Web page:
The way Brooks was going, I rather expected the next book to advance our knowledge in another direction, such as showing us what lay immediately south of the original map, and then the book after that could push in the other direction by showing us a one-page map of what lay just beyond the northern edge of the original map. At that rate, it could have taken Brooks dozens of volumes to finally have mapped out an entire continent for us. (Then he could always start all over again with characters living on another continent, right?) 

That was not quite what happened, though -- years later, when I eventually read a copy of his fourth Shannara novel, I believe the map at the front was simply a composite of everything that had already been shown to us in the first three books, without adding new data. 

After that, I lost track -- that fourth book didn't do much for me, so I quit reading 'em. I still don't know how much of the surface area of the world of Shannara Brooks finally ended up showing to his readers in any subsequent maps in later volumes. But a little Googling confirms for me that the cumulative sales figures for the Shannara series have involved tens of millions of copies sold, meaning he's done far better than the vast majority of fantasy novelists ever manage. Evidently his "failure" to do a ton of worldbuilding at the very beginning of his first fantasy project, before he started cranking out one sequel after another, did not damage the Shannara books so badly as to prevent them from appealing to the target audience.

So my conclusion was, and still is, that while it may be fun for some people to develop detailed maps of one or more continents in a fantasy world, it is not "vitally important" for creating a literary achievement which will draw in lots of fans. Most of the prospective customers apparently are perfectly willing to accept the fact that, after reading the first novel in a fantasy series, they still don't know what 99.9 percent of that world is supposed to look like, and perhaps they never will. It seems their decision to press onward with buying and reading the next book (and recommending the series to friends and relatives) is based largely on other factors -- such as whether or not the storytelling itself gave them a special thrill as they were first reading it? 

Re: World building and writing style

I feel like most of these questions are up to the writer, but I'll give my own personal opinion.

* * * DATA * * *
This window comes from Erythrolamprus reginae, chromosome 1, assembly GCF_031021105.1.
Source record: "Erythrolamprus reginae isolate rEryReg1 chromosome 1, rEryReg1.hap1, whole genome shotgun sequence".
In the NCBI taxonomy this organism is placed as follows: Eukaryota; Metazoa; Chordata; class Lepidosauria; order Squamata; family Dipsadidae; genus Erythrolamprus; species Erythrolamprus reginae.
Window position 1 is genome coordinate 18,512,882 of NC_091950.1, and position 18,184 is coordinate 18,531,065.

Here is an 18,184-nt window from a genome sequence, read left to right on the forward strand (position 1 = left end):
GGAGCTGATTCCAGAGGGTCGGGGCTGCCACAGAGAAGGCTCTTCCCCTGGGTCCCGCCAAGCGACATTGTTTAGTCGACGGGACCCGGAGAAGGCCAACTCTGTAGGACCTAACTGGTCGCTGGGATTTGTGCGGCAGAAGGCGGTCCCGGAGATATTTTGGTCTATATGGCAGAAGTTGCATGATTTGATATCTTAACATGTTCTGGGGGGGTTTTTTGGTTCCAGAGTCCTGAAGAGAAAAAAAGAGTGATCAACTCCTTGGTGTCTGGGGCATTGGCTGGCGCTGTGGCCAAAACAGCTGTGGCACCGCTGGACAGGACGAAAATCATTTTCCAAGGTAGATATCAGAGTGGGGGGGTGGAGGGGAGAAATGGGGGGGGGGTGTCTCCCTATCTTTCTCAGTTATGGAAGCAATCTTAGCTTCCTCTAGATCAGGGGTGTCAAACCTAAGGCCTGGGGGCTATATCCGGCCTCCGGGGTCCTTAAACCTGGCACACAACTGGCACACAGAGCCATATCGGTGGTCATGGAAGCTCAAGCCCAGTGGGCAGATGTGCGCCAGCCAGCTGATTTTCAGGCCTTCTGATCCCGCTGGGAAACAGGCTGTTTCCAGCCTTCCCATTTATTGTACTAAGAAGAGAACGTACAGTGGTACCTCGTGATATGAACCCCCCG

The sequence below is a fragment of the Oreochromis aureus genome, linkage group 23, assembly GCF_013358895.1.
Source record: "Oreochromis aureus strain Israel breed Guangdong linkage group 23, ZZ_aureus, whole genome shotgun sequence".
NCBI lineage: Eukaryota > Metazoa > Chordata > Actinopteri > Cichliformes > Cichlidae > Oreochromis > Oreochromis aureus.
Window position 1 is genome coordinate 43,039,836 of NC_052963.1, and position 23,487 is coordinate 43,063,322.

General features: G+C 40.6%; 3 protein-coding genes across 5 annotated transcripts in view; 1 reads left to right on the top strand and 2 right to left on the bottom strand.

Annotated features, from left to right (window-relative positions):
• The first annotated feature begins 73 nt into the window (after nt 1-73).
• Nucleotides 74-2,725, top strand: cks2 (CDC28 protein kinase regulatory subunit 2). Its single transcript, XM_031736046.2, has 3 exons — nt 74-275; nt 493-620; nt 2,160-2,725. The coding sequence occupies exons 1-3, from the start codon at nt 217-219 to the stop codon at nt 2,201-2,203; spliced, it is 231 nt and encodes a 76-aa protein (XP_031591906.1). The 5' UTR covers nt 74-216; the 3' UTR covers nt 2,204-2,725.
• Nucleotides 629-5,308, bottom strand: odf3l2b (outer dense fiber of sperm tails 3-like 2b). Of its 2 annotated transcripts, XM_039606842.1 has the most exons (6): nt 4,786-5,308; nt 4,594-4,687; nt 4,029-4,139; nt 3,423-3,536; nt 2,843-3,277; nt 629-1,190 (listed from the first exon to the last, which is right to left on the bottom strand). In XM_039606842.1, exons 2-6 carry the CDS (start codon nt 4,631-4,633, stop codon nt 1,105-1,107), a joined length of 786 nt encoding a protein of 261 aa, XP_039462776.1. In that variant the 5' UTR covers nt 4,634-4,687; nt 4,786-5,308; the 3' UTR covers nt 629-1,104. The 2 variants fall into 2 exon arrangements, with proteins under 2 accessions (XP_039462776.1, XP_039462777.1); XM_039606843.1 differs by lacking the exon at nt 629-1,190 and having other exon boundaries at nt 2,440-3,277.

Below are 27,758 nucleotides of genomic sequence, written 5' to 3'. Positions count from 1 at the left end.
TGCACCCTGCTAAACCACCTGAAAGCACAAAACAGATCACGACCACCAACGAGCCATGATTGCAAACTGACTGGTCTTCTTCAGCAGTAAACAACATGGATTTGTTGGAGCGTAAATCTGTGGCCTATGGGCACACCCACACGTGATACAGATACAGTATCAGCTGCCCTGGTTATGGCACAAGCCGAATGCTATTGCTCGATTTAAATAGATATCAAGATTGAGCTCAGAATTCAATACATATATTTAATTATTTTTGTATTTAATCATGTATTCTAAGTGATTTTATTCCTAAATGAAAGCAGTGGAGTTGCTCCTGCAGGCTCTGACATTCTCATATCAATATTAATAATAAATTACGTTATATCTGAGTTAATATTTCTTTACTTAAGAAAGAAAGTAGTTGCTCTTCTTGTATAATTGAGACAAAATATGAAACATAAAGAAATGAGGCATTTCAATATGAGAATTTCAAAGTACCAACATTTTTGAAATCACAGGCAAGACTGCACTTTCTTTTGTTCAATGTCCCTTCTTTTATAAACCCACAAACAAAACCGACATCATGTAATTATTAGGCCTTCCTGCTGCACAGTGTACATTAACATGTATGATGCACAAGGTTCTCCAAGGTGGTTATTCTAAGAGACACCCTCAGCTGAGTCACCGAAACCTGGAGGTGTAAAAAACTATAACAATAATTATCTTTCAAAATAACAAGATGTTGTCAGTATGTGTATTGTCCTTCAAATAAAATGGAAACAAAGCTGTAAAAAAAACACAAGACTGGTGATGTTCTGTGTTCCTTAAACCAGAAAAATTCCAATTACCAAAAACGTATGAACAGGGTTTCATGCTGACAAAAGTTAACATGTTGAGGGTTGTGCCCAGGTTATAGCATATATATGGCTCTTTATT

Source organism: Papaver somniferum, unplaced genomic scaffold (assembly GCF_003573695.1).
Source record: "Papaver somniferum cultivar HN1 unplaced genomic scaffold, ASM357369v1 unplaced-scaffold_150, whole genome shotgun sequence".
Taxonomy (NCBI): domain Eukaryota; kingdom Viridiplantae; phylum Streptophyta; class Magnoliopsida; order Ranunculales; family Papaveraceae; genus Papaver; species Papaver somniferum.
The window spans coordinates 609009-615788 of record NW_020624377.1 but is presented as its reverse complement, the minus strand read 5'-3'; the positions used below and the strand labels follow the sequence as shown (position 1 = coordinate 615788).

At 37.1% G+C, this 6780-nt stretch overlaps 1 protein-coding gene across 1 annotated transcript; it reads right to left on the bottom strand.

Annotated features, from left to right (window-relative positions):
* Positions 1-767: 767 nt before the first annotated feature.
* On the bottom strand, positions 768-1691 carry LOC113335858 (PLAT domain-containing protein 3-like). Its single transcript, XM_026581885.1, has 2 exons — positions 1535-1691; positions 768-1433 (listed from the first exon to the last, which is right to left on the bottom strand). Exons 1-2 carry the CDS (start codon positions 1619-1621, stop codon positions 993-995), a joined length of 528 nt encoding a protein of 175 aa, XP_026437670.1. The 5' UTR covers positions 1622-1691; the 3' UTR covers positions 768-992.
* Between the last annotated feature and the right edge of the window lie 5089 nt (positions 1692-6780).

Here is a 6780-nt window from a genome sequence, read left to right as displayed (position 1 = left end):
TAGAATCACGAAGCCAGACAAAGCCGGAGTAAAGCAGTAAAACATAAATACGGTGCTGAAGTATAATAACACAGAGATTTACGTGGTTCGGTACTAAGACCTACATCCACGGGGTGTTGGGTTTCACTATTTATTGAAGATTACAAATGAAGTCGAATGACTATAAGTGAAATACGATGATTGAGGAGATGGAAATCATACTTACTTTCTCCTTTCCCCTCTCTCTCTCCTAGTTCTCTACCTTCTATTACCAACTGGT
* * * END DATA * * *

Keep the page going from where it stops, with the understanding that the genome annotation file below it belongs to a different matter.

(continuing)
As far as the world in particular, I think that sitting down and building up your world at least on a basic level is important to writing your story, but not absolutely necessary. I think it allows you to sorta understand your path and where you're gonig with things a lot better, so it's definetly good to do, plus it allows you to get an idea of the setting. Now, setting things in stone from the very beginning isn't something you should do, so even if you build up your world first thing, don't be afraid to alter it part of the way through so long as that doesn't create any plotholes.

As far as planning in general, I personally think that planning is the funnest part of writing. I know that each writer has different levels of planning. Some dont at all. Some plan a bit. Some plan to ridiculous levels. 

I will say the same thing regarding a plan. When you plan, or at least when I do, I like to lay out not the skeleton, but rather the exoskeleton. I say 'I want things to go in this general direction. These people go here and do this, these people go there and do that, etc.'

Once I have my basic structure set up, I little by little fill in the meat. It's really awesome to see an idea come to completion. For example, say you plan out an idea which will cover the course of 20 chapters. (Of course, before you write it you don't know that it will cover that much, but I'll use that for reference). 

I would first plan out essentially the very very basic idea. The big point. What happens? What big final scene am I building up to? 

Once I have this, I start thinking about a whole lot of other things. 

How does this happen? 

What characters are involved? 

What actions do they take? 

What developments happen?

This is what I would call stage 2. Stage 1 is the general idea or concept with almost no direction, perhaps just a final outcome, but stage 2 has some characters and general actions planned. 

Stage 3 is scene planning. Plan exactly what order youre gonna put your scenes in, and then write them. At this point, things may change in the other 2 stages depending on whether things actually make sense or not. 

Finally stage 4. Details. These are so important, and it's possible to plan some of these out from the start, but not easy to do so. These are the tiny little things that happen within each individual sentence. A symbolic trinket. A rainstorm during a scene of death. Things like that which give the story style and detail are very hard to plan out ahead of time, but are so important to the story. 

This is just how I do it. I would always suggest to keep yourself flexible and not lock yourself into something, and if you do that you can have a good plan and just watch as the meat gets filled in. It's very satisfying. 

As far as text wall, I think any more than 5 lines of text is pushing it. Thats my personal opinion. 

And finally, as far as detail goes.... well, I think this is completely up to the writer. Some people really like detail, some find it to be repetitive and making things take longer than they should. I personally like to do an exchange. I have a sentence or two of dialogue followed by a sentence or two of description. Or something like that. Depends on the scene tho.